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Looking for lore about Spikebuck

Letter from Meezie And Dick Stacy

Local lore – March 2004 – Colorado Central Magazine

Dear Mr. & Mrs. Quillen,

Last week I received your subscription-renewal postcard for Colorado Central, which I immediately returned, along with my check for $20. On that card there was a blurb about a bighorn sheep that was shot near Spikebuck in 1807. This reminded me of a humorous story that my wife, Mary Louise (Meezie) once told me about Spikebuck, as we passed the railroad junction box so labeled while driving along the Arkansas River on our way to Cañon City. I thought that the story might interest you, so I asked her to write it up for me and here it is:

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Provocative Questions

Letter from Peter Anderson

Colorado Central – March 2004 – Colorado Central Magazine

Dear Ed and Martha:

A belated note to thank you for a very fine issue in January — one that posed some provocative questions. As to the question about progressive Christian voices why we never hear them, I would just say they’re out there and they are speaking out. There are some good publications — The Other Side, Sojourners, Radical Grace, Friends Journal, Catholic Worker — that support these voices. We welcome these voices in Pilgrimage, as we do a variety of voices from all the world’s great wisdom traditions.

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Review was educational, though not enjoyable

Letter from Beth Avery

Review – March 2004 – Colorado Central Magazine

Dear Mr. Quillen:

I read your book review of Warriors, Widows and Orphans. I can’t say that I enjoyed it, but I would like to think that I am willing to learn from past mistakes. It appears that I have made some errors in each of my chapters.

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Natural doesn’t mean it’s good for you

Letter from Jim Scanga

Nutrition – March 2004 – Colorado Central Magazine

[Editor’s note: Jim Scanga called to share some thoughts he had regarding Hal Walter’s recent column, “A Regional Answer to the Food-Supply Questions.” Upon realizing that Jim had much to say on this issue, we asked him to write a letter to the magazine and he agreed. Thank you, Jim, for this thought-provoking rebuttal.]

Thousands of cattle are calved and raised in Central Colorado each year. Most are sold at auction for either breeding stock or to be finished on corn and grain products in feedlots. Regional ranchers have known for decades that trying to market their animals directly to consumers would not only be a merchandising challenge but also an inefficient enterprise considering the low volume of animals that a rancher can sell in this manner. After all, selling directly to the consumer would create a whole new business with a whole different set of problems.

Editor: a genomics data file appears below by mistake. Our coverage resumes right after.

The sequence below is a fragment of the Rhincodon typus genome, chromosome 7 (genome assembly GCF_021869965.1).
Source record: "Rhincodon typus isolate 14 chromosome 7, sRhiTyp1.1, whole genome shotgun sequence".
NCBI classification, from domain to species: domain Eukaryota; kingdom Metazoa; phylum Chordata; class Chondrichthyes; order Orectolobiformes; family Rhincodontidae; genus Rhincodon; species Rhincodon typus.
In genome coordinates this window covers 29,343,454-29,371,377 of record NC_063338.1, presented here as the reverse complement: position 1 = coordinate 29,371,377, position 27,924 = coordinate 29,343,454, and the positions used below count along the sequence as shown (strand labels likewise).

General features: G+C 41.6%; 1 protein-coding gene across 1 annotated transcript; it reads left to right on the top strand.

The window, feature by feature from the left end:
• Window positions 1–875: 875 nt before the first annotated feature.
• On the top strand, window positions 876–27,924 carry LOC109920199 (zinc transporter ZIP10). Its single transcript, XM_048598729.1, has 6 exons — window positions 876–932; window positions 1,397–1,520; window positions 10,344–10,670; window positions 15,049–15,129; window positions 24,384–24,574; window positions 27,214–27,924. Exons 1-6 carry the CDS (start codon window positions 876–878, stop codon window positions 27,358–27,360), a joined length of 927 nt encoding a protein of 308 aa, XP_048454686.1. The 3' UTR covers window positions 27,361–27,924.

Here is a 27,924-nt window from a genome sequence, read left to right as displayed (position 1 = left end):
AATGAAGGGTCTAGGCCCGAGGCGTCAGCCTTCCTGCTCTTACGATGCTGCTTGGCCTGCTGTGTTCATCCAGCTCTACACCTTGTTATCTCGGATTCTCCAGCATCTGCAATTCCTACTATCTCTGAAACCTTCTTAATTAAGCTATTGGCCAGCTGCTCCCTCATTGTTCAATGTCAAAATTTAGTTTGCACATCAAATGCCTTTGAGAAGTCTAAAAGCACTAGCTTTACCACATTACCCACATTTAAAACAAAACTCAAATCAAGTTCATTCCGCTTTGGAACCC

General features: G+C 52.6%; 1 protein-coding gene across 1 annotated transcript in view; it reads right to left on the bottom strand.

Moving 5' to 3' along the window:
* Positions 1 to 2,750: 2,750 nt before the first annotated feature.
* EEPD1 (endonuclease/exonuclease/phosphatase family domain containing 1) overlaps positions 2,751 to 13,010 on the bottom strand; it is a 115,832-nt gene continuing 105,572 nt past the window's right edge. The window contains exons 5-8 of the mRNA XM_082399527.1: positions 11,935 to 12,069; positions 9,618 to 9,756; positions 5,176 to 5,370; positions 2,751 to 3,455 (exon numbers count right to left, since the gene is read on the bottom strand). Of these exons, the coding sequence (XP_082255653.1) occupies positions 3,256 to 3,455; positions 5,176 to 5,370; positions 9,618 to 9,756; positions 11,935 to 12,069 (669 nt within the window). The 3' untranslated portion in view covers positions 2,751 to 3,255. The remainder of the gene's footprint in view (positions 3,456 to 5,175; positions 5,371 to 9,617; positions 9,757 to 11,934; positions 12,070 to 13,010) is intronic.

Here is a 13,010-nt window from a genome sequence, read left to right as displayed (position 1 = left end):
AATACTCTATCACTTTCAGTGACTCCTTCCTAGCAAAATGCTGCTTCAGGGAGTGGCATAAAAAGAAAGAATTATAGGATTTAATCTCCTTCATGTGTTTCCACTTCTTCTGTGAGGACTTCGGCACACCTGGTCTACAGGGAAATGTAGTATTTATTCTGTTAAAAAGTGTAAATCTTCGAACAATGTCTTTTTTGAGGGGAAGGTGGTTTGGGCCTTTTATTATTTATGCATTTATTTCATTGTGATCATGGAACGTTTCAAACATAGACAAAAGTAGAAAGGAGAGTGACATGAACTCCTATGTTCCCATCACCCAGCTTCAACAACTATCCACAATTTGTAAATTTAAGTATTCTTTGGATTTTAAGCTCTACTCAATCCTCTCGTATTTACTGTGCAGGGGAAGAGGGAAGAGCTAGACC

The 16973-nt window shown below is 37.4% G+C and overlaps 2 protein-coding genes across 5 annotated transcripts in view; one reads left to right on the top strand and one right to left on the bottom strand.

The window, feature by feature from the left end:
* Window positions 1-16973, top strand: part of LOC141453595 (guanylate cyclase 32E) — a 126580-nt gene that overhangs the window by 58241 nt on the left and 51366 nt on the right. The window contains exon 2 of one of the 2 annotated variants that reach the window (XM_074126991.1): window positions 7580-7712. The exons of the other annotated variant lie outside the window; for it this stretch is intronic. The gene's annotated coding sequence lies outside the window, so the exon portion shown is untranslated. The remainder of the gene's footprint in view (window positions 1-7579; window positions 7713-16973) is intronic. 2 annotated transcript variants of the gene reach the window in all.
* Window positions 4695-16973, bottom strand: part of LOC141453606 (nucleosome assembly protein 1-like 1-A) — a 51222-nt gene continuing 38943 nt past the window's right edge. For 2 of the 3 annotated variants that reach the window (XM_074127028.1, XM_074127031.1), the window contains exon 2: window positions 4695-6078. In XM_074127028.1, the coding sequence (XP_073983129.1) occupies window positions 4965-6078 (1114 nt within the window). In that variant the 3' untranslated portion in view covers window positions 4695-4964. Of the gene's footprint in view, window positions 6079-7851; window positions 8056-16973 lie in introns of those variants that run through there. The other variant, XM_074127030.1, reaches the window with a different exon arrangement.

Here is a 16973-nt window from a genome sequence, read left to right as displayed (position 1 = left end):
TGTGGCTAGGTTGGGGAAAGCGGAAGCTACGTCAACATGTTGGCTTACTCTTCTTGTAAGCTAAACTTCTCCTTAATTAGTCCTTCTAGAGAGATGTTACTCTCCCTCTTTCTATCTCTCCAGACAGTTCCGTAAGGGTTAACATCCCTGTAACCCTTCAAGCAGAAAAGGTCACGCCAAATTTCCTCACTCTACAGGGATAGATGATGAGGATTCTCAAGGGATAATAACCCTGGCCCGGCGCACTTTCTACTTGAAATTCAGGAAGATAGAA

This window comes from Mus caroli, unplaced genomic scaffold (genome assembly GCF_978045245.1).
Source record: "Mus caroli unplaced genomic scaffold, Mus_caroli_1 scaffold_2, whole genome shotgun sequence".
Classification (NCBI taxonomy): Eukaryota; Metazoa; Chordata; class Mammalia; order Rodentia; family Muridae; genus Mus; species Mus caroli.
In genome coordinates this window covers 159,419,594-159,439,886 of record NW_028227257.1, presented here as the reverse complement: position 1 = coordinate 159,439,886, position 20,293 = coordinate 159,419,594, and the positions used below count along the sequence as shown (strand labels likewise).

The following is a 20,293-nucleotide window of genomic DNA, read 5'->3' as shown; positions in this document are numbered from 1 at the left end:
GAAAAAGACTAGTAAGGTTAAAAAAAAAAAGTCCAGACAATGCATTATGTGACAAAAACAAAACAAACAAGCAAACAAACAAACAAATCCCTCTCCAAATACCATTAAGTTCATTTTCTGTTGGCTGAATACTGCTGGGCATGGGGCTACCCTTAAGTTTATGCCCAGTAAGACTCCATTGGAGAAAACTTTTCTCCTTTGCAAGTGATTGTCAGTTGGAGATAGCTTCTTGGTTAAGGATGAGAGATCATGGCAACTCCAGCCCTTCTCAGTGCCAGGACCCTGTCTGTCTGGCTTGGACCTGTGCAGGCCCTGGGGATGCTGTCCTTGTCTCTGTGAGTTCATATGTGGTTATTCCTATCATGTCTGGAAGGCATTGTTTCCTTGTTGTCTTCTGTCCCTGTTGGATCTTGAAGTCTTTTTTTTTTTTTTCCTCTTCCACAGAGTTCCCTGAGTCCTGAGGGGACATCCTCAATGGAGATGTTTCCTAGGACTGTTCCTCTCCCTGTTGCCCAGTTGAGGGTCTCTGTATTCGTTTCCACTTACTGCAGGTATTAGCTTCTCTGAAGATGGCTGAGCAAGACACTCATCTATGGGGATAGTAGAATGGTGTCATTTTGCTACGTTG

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The bobcats in our woodpiles

Article by Lynda La Rocca

Wildlife – March 2004 – Colorado Central Magazine

YOU COULD SAY I’m living proof that good things come from being compulsive. If I hadn’t suddenly felt driven to wash the dog’s bowls, I wouldn’t have been standing at the kitchen sink at our home in Twin Lakes one afternoon last November, gazing out the window in that half-trance I sometimes sink into when I’m doing something as mind-numbing as, well, washing dishes for a dog.

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Feds auction oil leases in Park County

Brief by Central Staff

Property – March 2004 – Colorado Central Magazine

The Bush Administration believes in more energy production from public lands, and thus as we went to press, the federal Bureau of Land Management had scheduled an auction of oil- and gas-drilling rights on 31,840 acres east of Fairplay.

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Arkansas River Forum runs March 4-5

Brief by Central Staff

Water – March 2004 – Colorado Central Magazine

“Water Conservation and More” is the theme of this year’s Arkansas River Water Basin Forum, scheduled for March 4-5 in Cañon City.

Scheduled speakers include Colorado Supreme Court Justice Gregory J. Hobbs, Jr.; Karen Rademacher of the Colorado Ditch and Canal Company Alliance; conservancy district directors; state and federal agency representatives; state climatologist Nolan Doesken; and our own Ed Quillen.

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Is there a legal limit to the snow in Gunnalot?

Brief by Central Staff

Theater – March 2004 – Colorado Central Magazine

One of our favorite local theater productions is celebrating its 15th anniversary this year: the annual Son-of-a-Gunn in Gunnison.

Usually it’s a comic parody of some popular Broadway musical — past productions have included “Gunnisoon” (from “Brigadoon”) and “Alice in Gunderland” — and this year is no exception.

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Endangered Place

Central Staff

Brief – March 2004 – Colorado Central Magazine –

The Paris Mill in Park County was listed as one of Colorado’s six “most endangered places” at the annual convention of Colorado Preservation in Denver in February. The list is designed to “create awareness of and assistance for historically significant places in Colorado that are most in danger of being lost.”